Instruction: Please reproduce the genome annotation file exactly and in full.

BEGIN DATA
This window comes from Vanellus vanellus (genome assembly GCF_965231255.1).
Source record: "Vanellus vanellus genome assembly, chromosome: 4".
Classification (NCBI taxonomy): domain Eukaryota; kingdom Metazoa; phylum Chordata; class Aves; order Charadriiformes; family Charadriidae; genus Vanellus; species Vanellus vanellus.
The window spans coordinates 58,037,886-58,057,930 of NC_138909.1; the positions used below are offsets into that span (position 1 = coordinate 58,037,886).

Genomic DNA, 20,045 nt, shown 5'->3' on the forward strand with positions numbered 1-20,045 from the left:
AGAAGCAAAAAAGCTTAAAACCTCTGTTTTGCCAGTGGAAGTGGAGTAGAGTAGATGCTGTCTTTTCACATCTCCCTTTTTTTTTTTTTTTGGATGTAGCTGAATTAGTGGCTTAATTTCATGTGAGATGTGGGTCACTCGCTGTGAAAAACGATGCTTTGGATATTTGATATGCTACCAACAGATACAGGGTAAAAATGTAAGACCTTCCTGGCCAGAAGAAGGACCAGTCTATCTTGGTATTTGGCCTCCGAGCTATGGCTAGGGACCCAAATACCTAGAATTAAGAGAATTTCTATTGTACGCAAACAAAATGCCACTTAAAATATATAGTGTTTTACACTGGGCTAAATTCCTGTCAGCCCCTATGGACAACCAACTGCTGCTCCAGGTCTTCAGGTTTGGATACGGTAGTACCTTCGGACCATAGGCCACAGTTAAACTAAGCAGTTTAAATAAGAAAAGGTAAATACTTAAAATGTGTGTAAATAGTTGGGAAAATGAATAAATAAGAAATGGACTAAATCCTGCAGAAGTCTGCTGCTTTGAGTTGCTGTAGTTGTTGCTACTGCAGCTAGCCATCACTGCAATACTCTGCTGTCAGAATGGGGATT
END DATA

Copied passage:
This window comes from Vanellus vanellus (genome assembly GCF_965231255.1).
Source record: "Vanellus vanellus genome assembly, chromosome: 4".
Classification (NCBI taxonomy): domain Eukaryota; kingdom Metazoa; phylum Chordata; class Aves; order Charadriiformes; family Charadriidae; genus Vanellus; species Vanellus vanellus.
The window spans coordinates 58,037,886-58,057,930 of NC_138909.1; the positions used below are offsets into that span (position 1 = coordinate 58,037,886).

Genomic DNA, 20,045 nt, shown 5'->3' on the forward strand with positions numbered 1-20,045 from the left:
AGAAGCAAAAAAGCTTAAAACCTCTGTTTTGCCAGTGGAAGTGGAGTAGAGTAGATGCTGTCTTTTCACATCTCCCTTTTTTTTTTTTTTTGGATGTAGCTGAATTAGTGGCTTAATTTCATGTGAGATGTGGGTCACTCGCTGTGAAAAACGATGCTTTGGATATTTGATATGCTACCAACAGATACAGGGTAAAAATGTAAGACCTTCCTGGCCAGAAGAAGGACCAGTCTATCTTGGTATTTGGCCTCCGAGCTATGGCTAGGGACCCAAATACCTAGAATTAAGAGAATTTCTATTGTACGCAAACAAAATGCCACTTAAAATATATAGTGTTTTACACTGGGCTAAATTCCTGTCAGCCCCTATGGACAACCAACTGCTGCTCCAGGTCTTCAGGTTTGGATACGGTAGTACCTTCGGACCATAGGCCACAGTTAAACTAAGCAGTTTAAATAAGAAAAGGTAAATACTTAAAATGTGTGTAAATAGTTGGGAAAATGAATAAATAAGAAATGGACTAAATCCTGCAGAAGTCTGCTGCTTTGAGTTGCTGTAGTTGTTGCTACTGCAGCTAGCCATCACTGCAATACTCTGCTGTCAGAATGGGGATT